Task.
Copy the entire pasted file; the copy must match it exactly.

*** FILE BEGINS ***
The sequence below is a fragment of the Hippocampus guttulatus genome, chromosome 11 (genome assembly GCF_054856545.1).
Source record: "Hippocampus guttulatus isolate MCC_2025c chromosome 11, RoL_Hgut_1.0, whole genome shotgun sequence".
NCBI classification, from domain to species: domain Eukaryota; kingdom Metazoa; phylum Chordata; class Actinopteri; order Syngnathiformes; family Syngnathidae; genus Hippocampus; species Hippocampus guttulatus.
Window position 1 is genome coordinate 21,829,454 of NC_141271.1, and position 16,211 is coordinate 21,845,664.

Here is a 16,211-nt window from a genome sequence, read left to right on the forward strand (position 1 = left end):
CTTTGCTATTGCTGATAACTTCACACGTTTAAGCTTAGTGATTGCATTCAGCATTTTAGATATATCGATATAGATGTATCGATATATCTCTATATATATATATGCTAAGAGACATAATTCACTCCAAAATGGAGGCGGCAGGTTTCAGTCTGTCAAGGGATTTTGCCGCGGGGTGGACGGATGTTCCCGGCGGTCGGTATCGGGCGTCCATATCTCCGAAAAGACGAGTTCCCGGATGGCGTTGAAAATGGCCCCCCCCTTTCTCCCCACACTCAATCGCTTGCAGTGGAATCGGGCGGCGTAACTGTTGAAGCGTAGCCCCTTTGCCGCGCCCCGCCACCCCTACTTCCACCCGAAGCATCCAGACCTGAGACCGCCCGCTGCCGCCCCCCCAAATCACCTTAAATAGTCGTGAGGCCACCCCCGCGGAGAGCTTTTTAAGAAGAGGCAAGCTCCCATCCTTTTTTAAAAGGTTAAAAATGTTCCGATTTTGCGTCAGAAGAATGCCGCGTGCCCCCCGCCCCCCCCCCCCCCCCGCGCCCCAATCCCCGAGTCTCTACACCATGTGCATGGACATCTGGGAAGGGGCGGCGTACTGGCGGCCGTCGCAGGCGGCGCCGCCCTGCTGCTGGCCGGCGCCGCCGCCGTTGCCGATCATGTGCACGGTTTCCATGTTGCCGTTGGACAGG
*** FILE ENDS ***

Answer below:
The sequence below is a fragment of the Hippocampus guttulatus genome, chromosome 11 (genome assembly GCF_054856545.1).
Source record: "Hippocampus guttulatus isolate MCC_2025c chromosome 11, RoL_Hgut_1.0, whole genome shotgun sequence".
NCBI classification, from domain to species: domain Eukaryota; kingdom Metazoa; phylum Chordata; class Actinopteri; order Syngnathiformes; family Syngnathidae; genus Hippocampus; species Hippocampus guttulatus.
Window position 1 is genome coordinate 21,829,454 of NC_141271.1, and position 16,211 is coordinate 21,845,664.

Here is a 16,211-nt window from a genome sequence, read left to right on the forward strand (position 1 = left end):
CTTTGCTATTGCTGATAACTTCACACGTTTAAGCTTAGTGATTGCATTCAGCATTTTAGATATATCGATATAGATGTATCGATATATCTCTATATATATATATGCTAAGAGACATAATTCACTCCAAAATGGAGGCGGCAGGTTTCAGTCTGTCAAGGGATTTTGCCGCGGGGTGGACGGATGTTCCCGGCGGTCGGTATCGGGCGTCCATATCTCCGAAAAGACGAGTTCCCGGATGGCGTTGAAAATGGCCCCCCCCTTTCTCCCCACACTCAATCGCTTGCAGTGGAATCGGGCGGCGTAACTGTTGAAGCGTAGCCCCTTTGCCGCGCCCCGCCACCCCTACTTCCACCCGAAGCATCCAGACCTGAGACCGCCCGCTGCCGCCCCCCCAAATCACCTTAAATAGTCGTGAGGCCACCCCCGCGGAGAGCTTTTTAAGAAGAGGCAAGCTCCCATCCTTTTTTAAAAGGTTAAAAATGTTCCGATTTTGCGTCAGAAGAATGCCGCGTGCCCCCCGCCCCCCCCCCCCCCCCGCGCCCCAATCCCCGAGTCTCTACACCATGTGCATGGACATCTGGGAAGGGGCGGCGTACTGGCGGCCGTCGCAGGCGGCGCCGCCCTGCTGCTGGCCGGCGCCGCCGCCGTTGCCGATCATGTGCACGGTTTCCATGTTGCCGTTGGACAGG